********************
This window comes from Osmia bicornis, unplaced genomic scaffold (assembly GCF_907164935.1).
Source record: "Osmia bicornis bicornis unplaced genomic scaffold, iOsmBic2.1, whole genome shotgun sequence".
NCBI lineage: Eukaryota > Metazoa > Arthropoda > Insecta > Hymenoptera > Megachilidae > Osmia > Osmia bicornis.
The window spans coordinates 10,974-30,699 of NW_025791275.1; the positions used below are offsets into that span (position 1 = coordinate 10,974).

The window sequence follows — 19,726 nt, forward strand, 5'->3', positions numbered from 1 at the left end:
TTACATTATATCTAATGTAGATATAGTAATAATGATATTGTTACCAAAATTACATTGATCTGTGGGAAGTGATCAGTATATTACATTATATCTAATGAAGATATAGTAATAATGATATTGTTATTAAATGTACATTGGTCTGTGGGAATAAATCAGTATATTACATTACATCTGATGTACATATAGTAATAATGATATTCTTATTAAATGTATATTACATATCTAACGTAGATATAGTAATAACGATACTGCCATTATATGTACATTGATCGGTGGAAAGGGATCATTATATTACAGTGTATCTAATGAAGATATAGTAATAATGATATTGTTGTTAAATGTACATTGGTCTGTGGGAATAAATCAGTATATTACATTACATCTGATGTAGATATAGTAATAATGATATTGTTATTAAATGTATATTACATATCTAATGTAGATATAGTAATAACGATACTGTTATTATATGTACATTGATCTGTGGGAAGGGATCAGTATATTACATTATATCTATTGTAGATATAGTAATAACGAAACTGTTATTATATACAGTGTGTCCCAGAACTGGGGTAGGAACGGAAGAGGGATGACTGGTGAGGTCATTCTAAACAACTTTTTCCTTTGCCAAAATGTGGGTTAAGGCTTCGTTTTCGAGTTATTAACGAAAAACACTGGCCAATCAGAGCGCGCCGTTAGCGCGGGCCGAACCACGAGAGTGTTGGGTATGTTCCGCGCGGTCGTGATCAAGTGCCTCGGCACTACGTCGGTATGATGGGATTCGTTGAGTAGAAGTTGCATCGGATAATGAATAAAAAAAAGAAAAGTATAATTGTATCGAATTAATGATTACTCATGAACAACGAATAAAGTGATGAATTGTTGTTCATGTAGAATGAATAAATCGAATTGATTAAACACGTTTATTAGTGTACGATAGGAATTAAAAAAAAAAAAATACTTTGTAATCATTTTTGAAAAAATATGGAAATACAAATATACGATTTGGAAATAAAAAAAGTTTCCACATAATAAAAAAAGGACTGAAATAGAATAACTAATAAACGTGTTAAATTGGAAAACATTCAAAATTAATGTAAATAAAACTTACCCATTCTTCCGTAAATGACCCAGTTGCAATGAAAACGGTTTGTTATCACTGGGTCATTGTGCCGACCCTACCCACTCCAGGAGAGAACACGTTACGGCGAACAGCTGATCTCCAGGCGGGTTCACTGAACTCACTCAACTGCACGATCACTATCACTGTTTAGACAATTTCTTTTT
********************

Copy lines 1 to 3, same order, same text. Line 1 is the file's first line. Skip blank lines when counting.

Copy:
This window comes from Osmia bicornis, unplaced genomic scaffold (assembly GCF_907164935.1).
Source record: "Osmia bicornis bicornis unplaced genomic scaffold, iOsmBic2.1, whole genome shotgun sequence".
NCBI lineage: Eukaryota > Metazoa > Arthropoda > Insecta > Hymenoptera > Megachilidae > Osmia > Osmia bicornis.